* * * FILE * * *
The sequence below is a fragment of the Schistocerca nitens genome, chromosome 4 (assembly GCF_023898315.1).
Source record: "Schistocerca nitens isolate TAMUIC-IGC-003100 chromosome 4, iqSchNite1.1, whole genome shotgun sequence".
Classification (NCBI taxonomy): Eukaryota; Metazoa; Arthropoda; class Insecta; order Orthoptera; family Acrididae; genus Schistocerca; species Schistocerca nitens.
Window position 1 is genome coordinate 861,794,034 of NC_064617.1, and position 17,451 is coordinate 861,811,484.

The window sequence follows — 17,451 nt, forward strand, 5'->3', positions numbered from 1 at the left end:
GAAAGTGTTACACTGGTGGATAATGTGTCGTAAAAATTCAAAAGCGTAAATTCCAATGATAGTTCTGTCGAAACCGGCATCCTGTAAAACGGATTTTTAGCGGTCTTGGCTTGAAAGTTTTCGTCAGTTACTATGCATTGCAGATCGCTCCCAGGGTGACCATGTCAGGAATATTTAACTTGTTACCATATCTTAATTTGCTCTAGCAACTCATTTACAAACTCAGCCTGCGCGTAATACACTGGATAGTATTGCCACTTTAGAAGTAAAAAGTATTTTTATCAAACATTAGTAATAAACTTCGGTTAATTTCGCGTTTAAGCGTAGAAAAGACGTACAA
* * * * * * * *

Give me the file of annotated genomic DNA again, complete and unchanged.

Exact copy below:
The sequence below is a fragment of the Schistocerca nitens genome, chromosome 4 (assembly GCF_023898315.1).
Source record: "Schistocerca nitens isolate TAMUIC-IGC-003100 chromosome 4, iqSchNite1.1, whole genome shotgun sequence".
Classification (NCBI taxonomy): Eukaryota; Metazoa; Arthropoda; class Insecta; order Orthoptera; family Acrididae; genus Schistocerca; species Schistocerca nitens.
Window position 1 is genome coordinate 861,794,034 of NC_064617.1, and position 17,451 is coordinate 861,811,484.

The window sequence follows — 17,451 nt, forward strand, 5'->3', positions numbered from 1 at the left end:
GAAAGTGTTACACTGGTGGATAATGTGTCGTAAAAATTCAAAAGCGTAAATTCCAATGATAGTTCTGTCGAAACCGGCATCCTGTAAAACGGATTTTTAGCGGTCTTGGCTTGAAAGTTTTCGTCAGTTACTATGCATTGCAGATCGCTCCCAGGGTGACCATGTCAGGAATATTTAACTTGTTACCATATCTTAATTTGCTCTAGCAACTCATTTACAAACTCAGCCTGCGCGTAATACACTGGATAGTATTGCCACTTTAGAAGTAAAAAGTATTTTTATCAAACATTAGTAATAAACTTCGGTTAATTTCGCGTTTAAGCGTAGAAAAGACGTACAA